The beginning is the end: ‘Metalhead’, AI, and the specter of weaponized algorithms

By: | Post date: January 7, 2018 | Comments: No Comments

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The Intercept has a new article up, ‘Black Mirror’ reveals our fears of robots and algorithms we can’t control’, and expands on an earlier point I’d made about the nightmarish episode ‘Metalhead’.  Before I go on, I’d like to mention that the director of the episode purposely designed his murderbot to look very similar to the very real SpotMini robot dog, designed by Boston Dynamics:

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And here’s a short clip of it in action:

Disturbing, right?  It’s nauseatingly easy to imagine this thing armored, equipped with weapons, and also armed with a Google Deep Mind-level AI that has the ability to adapt and learn.  And not to give away too much, the bot in the episode is seen searching a kitchen for a weapon, having been previously disarmed by our crafty female hero, and settling on a kitchen knife.

For me, the episode seemed to hint that these things were equipped with AI and just carrying out outmoded, programmed orders from some conflict decades earlier.  Basically, “kill everything that moves”. One can imagine they were dropped from the skies by an enemy, and, being solar-powered, continue to kill indefinitely, much like the Vietnam-era cluster bombs that have killed 45,000 Vietnamese farmers since the end of that war in 1975.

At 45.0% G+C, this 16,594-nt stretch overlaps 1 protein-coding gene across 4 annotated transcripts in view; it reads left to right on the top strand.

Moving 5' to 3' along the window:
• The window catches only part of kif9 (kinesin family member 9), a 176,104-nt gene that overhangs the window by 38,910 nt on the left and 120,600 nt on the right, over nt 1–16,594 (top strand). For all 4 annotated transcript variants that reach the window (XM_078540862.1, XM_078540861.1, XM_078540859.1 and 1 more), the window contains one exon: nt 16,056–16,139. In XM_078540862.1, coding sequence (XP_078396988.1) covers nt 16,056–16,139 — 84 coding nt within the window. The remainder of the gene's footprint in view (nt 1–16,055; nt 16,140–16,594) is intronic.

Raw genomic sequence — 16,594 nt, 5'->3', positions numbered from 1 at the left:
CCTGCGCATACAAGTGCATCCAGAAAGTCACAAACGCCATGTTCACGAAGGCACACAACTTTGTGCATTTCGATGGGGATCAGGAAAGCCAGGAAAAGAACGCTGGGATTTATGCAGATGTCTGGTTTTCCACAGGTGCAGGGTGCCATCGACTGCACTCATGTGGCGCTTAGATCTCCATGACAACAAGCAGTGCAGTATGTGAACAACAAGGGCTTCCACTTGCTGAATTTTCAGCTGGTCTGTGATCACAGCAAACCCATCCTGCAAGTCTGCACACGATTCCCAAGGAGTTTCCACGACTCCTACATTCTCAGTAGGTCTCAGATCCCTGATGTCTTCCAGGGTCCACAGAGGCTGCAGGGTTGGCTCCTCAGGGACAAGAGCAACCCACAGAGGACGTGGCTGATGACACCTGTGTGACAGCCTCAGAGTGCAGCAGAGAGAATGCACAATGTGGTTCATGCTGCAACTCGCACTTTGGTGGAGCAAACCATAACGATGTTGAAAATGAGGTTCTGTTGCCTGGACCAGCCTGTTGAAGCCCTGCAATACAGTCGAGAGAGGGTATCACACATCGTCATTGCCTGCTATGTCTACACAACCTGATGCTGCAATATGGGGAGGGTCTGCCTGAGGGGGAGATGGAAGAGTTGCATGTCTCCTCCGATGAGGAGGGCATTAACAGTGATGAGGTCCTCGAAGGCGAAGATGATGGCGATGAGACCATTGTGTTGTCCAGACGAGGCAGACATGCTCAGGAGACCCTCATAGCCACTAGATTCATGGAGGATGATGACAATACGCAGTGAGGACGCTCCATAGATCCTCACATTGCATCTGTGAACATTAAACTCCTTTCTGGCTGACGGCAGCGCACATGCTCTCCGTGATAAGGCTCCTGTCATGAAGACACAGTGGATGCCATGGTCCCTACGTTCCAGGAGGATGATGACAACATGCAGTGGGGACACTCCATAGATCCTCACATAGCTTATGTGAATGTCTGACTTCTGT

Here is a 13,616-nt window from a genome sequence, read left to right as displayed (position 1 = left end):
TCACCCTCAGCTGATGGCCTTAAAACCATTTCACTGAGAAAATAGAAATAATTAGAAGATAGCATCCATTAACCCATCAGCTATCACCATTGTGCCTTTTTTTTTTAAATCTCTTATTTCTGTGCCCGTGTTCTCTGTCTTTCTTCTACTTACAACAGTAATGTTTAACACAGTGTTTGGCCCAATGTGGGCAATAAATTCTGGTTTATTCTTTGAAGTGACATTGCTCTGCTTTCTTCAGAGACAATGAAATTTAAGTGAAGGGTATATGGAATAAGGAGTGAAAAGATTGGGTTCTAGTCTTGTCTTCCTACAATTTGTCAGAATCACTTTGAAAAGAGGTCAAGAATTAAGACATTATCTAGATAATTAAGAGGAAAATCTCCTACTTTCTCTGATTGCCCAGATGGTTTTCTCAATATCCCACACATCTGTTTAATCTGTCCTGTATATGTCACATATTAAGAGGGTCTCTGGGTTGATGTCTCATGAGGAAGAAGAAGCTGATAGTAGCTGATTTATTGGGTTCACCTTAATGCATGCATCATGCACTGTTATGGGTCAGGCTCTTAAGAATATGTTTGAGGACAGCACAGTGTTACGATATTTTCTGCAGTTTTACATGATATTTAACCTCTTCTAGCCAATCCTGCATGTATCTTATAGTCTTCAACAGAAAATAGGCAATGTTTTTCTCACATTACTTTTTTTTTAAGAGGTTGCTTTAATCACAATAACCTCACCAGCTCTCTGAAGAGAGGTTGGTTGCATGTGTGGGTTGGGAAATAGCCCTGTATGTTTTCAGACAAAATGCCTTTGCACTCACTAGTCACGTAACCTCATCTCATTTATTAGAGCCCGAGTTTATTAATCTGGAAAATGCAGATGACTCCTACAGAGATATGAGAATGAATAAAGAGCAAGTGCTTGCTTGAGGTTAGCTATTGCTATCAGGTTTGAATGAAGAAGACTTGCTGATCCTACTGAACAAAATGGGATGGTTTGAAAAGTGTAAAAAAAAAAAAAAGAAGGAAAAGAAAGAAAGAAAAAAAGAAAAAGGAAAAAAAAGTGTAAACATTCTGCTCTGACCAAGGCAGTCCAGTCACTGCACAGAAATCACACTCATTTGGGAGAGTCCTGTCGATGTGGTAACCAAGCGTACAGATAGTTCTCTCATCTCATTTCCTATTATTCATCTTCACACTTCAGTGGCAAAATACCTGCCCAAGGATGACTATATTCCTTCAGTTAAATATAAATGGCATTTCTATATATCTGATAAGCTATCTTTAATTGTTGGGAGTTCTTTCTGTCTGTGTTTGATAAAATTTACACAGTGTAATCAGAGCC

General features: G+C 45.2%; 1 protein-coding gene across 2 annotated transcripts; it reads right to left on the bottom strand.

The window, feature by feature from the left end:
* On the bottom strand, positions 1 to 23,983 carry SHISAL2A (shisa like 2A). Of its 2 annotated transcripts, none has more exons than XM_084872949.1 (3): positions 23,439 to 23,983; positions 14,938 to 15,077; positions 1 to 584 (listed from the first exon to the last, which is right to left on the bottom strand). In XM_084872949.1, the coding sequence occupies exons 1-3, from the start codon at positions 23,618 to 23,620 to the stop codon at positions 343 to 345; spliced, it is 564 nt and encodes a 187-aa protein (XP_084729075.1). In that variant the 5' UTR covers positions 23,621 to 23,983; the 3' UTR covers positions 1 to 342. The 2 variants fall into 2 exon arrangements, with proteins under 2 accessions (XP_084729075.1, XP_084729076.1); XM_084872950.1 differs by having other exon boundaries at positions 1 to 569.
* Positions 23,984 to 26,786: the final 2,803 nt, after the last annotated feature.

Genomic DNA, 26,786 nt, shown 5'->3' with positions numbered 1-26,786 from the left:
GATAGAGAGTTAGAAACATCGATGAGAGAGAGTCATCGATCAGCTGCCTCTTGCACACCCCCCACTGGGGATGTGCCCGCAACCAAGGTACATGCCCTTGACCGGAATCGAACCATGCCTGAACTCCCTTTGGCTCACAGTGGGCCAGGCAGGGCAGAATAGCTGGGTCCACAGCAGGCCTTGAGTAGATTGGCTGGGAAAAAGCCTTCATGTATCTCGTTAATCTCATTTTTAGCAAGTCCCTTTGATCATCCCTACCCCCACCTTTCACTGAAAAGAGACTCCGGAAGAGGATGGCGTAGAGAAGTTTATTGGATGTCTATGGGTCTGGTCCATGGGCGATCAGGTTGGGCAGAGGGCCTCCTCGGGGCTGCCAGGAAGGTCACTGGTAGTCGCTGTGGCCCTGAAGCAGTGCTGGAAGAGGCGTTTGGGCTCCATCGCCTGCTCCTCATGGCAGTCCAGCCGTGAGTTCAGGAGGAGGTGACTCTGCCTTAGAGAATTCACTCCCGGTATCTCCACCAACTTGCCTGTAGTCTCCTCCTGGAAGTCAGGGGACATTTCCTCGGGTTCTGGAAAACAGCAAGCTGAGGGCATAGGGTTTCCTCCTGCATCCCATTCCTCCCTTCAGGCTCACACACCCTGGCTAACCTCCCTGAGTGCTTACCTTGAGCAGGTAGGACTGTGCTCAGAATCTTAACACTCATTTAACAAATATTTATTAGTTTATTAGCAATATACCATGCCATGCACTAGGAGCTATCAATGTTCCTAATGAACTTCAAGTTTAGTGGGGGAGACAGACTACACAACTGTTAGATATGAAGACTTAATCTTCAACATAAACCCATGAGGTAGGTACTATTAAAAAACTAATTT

The author of the Intercept piece ties in the murderbot with the idea that we aren’t really getting to choose what future we are marching towards.  In a sense, Silicon Valley is building our future today, regardless of what anyone else thinks or says.  That technology will most certainly strip us of our privacy, and much of our autonomy, as the world around us begins to rely more and more on its latest gadgets.  But those companies are doing much, much more.  Reason magazine ran an article in November of last year entitled, ‘Is Silicon Valley building the infrastructure for a Police State?’, asks author Zach Weissmueller somewhat rhetorically. Weissmueller’s main point is that the marketing technology that Silicon Valley uses to understand us as comprehensively as possible in order to maximize profit could also be used by government, the perfect tech used to create the perfect Surveillance State.  But some companies, such as Palantir, are creating technologies that will help the intelligence community sift through the massive amount of information it rakes in every day.  Peter Thiel, the PayPal billionaire, is the primary backer of this project, and justifies it on the grounds that, “”if we could help [agents] make sense of data, they could end indiscriminate surveillance.”

This is completely wrong, though.  I much prefer the government to be so flooded with indiscriminate data that it cannot act on it, to technology that can easily sift, sort, profile, and target individual people easily and quickly.  Thiel, strangely enough, was a Ron Paul supporter.

A complete elimination of privacy is antithetical to liberty, yes, but also decency.  A voyeuristic presumption that we must share our entire lives on social media or some other public forum is being fueled by Silicon Valley, but it’s also the fuel for the privacy-eliminating surveillance boom.  Government really doesn’t have to do much to find out about someone’s life.  They give it away voluntarily.

And as Facebook Co-founder Sean Parker put it, with the social media platform itself, they created a, “…a social-validation feedback loop . . . exactly the kind of thing that a hacker like myself would come up with, because you’re exploiting a vulnerability in human psychology.”